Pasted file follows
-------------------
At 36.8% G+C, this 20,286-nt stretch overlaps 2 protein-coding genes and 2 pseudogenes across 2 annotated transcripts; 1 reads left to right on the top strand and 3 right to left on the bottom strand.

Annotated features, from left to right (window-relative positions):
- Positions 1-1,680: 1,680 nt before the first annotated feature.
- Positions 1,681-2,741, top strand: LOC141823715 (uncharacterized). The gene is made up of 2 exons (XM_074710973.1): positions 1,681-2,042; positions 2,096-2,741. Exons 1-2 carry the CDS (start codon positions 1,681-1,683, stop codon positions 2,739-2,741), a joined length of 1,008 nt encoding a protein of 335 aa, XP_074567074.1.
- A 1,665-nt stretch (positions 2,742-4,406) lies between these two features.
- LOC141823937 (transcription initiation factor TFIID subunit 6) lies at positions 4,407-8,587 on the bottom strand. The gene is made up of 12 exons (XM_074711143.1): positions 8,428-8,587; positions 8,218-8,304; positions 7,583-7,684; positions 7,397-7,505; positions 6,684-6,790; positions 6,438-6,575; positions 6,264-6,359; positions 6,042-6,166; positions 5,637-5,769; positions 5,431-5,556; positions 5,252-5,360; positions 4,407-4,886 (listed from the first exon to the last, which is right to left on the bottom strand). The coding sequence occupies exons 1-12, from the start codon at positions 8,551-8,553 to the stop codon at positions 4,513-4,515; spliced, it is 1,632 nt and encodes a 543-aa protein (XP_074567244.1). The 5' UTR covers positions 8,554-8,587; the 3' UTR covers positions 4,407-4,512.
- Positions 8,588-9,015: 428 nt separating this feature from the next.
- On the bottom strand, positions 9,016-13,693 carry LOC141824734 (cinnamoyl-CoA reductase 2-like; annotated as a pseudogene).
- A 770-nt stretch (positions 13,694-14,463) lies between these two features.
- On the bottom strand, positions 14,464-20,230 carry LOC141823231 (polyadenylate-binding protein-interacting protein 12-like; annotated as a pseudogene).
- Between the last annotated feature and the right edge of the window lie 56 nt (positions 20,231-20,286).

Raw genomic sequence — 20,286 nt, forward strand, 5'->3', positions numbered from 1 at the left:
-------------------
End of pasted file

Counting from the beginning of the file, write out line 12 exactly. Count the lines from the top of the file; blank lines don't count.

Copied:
Raw genomic sequence — 20,286 nt, forward strand, 5'->3', positions numbered from 1 at the left: